(SH) Yeah, you’re not memorable. And if you’re not memorable, you’re just wallpaper.

You get to share the stage with any two blues bands or artists. Who do you want to share the bill with?

(JM) Alive or dead?

Alive or dead.

(JM) Alive or dead. Wow! I would say BB King definitely and Robert Johnson. I mean, you can’t do better than that, right?

(SH) You know, there are so many guys that started it all when there was nothing, and I got so much respect for all those people. Those are the guys that went out and they got in an old car and drove from bar to bar, and they had no money and no respect and no albums. So many of those guys died penniless. Those are the guys that really established everything. I don’t know if I could think of a group of people. Who was that one guy we played with in Arcadia one time?

(JM) In Arcadia? Oh God, I can’t remember his name, but he had played with Sam Cooke. He was…Oh man, his name’s not coming to me now.

(SH) He was a super old guy.

(JM) He played saxophone.

(SH) He came up on stage and he was sharp. He had alligator shoes, and his pants were creased and he was dressed to the tee. He goes “Hey, can I sit in with you guys?” “Yeah sure. Whatever.” And we thought we were going to play a song and he was gonna play some sax. And he turns to us and he yelled out something like “Lucille in G. Ready? One, two, three.” And we all jumped in. It was kind of a freaky thing to have it happen so quick but he was so comfortable. He wore the blues like a suit, like he was the blues. And to play with a guy like that and to realize that he’s been doing that for probably fifty years, sixty years and that he was so good. He could walk into a place with a bunch of us and just snap his fingers and play and just be so good. You know, you gotta respect that. So I don’t know. There’s just so many guys like him.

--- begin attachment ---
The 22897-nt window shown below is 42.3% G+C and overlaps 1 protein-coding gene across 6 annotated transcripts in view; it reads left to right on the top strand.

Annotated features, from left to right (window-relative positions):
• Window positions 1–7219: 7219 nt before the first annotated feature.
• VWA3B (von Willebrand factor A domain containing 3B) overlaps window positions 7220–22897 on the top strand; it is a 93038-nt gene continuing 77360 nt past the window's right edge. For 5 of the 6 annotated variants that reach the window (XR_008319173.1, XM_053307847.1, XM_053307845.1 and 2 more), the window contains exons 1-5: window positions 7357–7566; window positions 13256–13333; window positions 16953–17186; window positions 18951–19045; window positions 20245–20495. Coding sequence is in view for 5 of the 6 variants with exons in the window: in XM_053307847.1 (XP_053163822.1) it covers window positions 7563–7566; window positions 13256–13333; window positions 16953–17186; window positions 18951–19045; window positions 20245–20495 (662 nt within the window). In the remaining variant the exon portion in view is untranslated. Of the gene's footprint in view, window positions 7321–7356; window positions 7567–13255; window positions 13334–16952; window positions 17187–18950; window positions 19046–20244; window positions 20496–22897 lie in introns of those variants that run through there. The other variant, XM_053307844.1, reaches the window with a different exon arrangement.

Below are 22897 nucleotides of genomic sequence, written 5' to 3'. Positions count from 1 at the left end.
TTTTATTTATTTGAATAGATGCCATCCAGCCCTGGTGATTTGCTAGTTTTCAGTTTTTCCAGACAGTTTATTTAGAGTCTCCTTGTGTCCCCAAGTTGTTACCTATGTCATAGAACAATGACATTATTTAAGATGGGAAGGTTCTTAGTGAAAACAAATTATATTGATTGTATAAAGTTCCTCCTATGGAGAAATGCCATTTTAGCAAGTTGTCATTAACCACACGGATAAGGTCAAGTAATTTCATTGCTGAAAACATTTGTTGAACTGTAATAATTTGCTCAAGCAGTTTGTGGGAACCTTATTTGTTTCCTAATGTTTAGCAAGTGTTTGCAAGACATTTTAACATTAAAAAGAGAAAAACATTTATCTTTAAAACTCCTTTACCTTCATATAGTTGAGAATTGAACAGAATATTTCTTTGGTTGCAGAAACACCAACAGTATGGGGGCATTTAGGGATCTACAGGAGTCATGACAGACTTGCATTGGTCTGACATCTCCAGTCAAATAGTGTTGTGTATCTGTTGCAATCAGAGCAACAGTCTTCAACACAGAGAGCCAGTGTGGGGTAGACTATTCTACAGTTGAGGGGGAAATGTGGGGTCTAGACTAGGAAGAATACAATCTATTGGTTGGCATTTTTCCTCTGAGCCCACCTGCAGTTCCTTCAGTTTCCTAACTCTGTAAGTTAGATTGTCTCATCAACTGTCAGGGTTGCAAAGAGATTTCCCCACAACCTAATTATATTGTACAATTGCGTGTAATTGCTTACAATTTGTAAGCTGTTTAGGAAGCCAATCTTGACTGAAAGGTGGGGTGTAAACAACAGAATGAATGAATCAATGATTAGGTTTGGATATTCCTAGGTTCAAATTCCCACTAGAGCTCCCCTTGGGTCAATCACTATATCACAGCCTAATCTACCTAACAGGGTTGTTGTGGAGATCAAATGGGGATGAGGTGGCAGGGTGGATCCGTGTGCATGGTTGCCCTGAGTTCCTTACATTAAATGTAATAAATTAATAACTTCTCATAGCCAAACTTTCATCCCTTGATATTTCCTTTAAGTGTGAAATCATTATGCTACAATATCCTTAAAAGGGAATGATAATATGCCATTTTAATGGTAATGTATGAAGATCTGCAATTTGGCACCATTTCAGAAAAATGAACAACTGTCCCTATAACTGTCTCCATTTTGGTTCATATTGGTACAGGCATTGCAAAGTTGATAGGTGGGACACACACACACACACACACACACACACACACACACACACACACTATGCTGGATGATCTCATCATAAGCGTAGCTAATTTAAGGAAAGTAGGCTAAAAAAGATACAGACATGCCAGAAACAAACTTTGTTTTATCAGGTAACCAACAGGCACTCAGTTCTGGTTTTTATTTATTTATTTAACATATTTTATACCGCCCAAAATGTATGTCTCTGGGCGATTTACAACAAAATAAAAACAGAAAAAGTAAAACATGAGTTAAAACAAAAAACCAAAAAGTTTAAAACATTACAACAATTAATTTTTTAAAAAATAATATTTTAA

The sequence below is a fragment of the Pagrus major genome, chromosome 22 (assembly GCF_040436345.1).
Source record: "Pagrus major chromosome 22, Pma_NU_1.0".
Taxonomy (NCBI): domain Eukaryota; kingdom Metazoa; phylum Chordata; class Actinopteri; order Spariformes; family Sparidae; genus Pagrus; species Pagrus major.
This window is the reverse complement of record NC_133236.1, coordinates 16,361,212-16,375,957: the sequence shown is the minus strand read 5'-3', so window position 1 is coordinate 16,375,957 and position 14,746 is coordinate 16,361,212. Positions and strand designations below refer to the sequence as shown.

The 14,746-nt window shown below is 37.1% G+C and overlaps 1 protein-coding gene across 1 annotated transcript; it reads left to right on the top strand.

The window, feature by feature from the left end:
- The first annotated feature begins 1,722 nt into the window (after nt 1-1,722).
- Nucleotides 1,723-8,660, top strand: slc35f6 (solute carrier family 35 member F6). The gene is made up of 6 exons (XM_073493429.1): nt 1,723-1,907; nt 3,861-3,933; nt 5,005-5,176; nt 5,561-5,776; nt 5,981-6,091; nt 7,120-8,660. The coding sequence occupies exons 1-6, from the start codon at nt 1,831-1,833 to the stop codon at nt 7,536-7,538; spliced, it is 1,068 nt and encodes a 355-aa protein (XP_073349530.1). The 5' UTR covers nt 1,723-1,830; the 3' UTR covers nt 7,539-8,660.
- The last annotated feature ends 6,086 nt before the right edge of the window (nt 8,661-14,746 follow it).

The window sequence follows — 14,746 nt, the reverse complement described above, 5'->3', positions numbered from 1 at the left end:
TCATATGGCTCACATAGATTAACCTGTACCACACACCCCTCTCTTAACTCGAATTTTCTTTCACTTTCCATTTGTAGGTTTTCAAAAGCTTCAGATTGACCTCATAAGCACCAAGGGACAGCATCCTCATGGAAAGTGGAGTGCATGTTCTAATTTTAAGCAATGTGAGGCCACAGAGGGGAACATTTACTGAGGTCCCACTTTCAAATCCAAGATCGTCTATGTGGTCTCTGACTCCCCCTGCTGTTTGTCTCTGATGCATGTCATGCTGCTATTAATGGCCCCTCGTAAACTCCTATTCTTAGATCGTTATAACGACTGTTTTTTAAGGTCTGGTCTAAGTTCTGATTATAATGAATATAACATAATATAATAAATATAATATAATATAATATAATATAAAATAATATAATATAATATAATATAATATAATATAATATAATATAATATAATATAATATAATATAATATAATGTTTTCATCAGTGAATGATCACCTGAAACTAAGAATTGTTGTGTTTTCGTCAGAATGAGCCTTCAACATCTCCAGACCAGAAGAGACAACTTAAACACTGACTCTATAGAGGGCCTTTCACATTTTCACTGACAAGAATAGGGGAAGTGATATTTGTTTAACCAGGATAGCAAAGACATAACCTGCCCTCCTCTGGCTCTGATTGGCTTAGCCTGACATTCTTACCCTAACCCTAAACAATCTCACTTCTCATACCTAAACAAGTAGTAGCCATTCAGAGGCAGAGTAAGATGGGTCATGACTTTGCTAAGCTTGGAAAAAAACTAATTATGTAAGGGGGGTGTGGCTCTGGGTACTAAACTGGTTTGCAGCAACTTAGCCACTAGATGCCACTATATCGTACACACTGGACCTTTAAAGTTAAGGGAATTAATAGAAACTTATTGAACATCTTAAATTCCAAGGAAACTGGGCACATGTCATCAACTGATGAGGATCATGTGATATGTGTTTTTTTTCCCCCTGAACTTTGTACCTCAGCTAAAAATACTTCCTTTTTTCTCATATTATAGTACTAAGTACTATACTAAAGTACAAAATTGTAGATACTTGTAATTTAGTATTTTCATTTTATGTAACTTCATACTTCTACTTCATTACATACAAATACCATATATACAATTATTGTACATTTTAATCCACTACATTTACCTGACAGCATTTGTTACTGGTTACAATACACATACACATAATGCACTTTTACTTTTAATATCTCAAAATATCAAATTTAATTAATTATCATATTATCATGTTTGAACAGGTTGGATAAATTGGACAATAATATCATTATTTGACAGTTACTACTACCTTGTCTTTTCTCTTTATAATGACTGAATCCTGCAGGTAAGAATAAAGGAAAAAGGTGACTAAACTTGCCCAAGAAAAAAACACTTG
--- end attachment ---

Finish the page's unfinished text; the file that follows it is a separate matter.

(JM) Like JJ “Bad Boy” Jones too.

(SH) He passed away a while back and he was great. There’s all these guys. The big guys made a little name, but all these guys that never made a name…

(JM) But played the chitlins circuit for years and years and years.

(SH) Those are the guys I have the most respect for. I guess that’s a long answer.

That’s all right. You’re allowed.

(SH) You’ll edit it down. Lucky said, “I don’t know.”

Tell me how you came to the name Bourbon Road.

(JM) I’ll let you take this one too.

(SH) We originally were called the Barnburners. I have this barn at my house. It didn’t have any electricity in it, so we would run extension cords for the amps. We’re kind of pushing it electricity-wise, so we used candles for lighting. So it was sort of like fire, barn, barn burners. That was great until we started playing a while and we released a CD. And then the lawyers came after us and we weren’t allowed to use that name. So then we changed to Burnin’ Blues. Same thing. The lawyers came after us. You can get the creative part together but to get past the legalese part. It’s so tough. And we do a lot of road songs. “Down the Road,” “Further on Down the Road” that type of thing. I think it was just sort of like we’re bummed because we’re battling the lawyers and it’s sort of like going down the road, and bourbon kind of representing drinking your sorrows. It’s a rough road.

(JM) Which also fits the blues and it’s southern. So it kind of fit. We threw out a bunch of names. We had this long list and we had this long meeting and wrote down literally probably two hundred names. Then I went and started searching them out and broke it down to one name that was good and safe. And it felt good and we all liked it. Which was the most important thing. It’s really tough to get five guys to agree on anything.

But there are no ties to Kentucky or anything like that?

(JM) Not really.

(SH) Ohio. Our guitar player is from Ohio. There’s a big music scene in Ohio and our drummer’s from Missouri.

Because that’s what I think of. I’m actually from Ohio too, so when I hear Bourbon Road I think of Kentucky.

(JM) Kentucky bourbon, yeah.

(SH) It’s more like a metaphor for a hard road than anything else. The music part’s easy. It’s dealing with the lawyers and the legal stuff lawyers that makes it hard.